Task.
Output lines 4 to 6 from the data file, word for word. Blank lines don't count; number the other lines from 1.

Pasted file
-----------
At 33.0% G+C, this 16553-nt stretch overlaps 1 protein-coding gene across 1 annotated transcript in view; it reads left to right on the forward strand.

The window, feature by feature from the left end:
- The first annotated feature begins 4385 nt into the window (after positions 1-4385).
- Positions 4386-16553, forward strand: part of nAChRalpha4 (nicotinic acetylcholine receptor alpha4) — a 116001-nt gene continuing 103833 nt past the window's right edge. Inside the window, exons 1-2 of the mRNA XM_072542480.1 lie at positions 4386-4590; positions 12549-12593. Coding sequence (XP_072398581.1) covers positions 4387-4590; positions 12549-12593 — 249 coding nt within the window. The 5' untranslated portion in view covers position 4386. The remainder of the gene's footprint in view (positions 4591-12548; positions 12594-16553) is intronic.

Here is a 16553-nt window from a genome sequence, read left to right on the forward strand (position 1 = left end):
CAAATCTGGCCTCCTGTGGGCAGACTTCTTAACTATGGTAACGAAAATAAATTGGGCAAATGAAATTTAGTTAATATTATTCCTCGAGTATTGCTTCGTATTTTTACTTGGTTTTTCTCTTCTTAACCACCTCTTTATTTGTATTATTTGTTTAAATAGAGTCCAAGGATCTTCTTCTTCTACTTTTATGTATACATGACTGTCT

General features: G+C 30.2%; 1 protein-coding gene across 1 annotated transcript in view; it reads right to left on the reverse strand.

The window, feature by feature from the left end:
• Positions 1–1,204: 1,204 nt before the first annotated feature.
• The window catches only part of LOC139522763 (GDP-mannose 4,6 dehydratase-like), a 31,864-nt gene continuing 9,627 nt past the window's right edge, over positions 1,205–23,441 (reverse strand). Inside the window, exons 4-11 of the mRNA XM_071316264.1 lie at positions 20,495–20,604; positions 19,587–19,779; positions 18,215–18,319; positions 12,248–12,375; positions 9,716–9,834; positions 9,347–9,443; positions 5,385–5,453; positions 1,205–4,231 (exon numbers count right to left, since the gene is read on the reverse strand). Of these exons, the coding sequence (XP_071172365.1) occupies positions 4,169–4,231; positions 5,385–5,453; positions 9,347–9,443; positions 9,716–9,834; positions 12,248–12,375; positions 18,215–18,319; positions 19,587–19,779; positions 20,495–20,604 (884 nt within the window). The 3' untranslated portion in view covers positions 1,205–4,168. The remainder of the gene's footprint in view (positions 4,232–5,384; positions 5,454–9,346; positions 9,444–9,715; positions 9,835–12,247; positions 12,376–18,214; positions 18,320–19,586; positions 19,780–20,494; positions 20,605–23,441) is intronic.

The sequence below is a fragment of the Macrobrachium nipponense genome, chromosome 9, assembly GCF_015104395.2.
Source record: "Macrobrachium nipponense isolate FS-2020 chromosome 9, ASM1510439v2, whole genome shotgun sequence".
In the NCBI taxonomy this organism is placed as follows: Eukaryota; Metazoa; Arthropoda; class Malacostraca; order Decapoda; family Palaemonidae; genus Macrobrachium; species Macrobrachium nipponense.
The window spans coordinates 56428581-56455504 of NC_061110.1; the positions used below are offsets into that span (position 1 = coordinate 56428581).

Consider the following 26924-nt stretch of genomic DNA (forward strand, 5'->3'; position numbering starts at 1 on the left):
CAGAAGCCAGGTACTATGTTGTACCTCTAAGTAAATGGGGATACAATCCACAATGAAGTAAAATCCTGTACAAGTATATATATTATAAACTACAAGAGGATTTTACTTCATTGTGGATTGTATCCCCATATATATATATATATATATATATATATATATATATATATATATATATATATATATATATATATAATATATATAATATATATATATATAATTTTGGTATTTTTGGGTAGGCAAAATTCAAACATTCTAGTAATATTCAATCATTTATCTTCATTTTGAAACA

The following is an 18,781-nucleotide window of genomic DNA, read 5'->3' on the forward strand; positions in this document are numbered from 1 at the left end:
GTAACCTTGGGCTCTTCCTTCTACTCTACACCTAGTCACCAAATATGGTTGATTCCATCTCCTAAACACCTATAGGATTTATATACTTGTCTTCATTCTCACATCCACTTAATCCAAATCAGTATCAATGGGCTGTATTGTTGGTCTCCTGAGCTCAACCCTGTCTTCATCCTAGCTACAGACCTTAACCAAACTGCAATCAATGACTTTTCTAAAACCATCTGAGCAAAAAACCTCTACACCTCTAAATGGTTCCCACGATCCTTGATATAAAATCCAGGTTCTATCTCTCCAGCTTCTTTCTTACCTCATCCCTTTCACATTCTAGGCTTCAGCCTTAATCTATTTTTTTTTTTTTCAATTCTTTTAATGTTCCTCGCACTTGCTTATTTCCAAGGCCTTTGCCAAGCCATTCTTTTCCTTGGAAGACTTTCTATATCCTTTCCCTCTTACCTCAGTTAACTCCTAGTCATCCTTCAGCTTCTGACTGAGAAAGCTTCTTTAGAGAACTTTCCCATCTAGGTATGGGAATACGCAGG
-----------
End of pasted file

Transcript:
- Positions 4386-16553, forward strand: part of nAChRalpha4 (nicotinic acetylcholine receptor alpha4) — a 116001-nt gene continuing 103833 nt past the window's right edge. Inside the window, exons 1-2 of the mRNA XM_072542480.1 lie at positions 4386-4590; positions 12549-12593. Coding sequence (XP_072398581.1) covers positions 4387-4590; positions 12549-12593 — 249 coding nt within the window. The 5' untranslated portion in view covers position 4386. The remainder of the gene's footprint in view (positions 4591-12548; positions 12594-16553) is intronic.

Here is a 16553-nt window from a genome sequence, read left to right on the forward strand (position 1 = left end):
CAAATCTGGCCTCCTGTGGGCAGACTTCTTAACTATGGTAACGAAAATAAATTGGGCAAATGAAATTTAGTTAATATTATTCCTCGAGTATTGCTTCGTATTTTTACTTGGTTTTTCTCTTCTTAACCACCTCTTTATTTGTATTATTTGTTTAAATAGAGTCCAAGGATCTTCTTCTTCTACTTTTATGTATACATGACTGTCT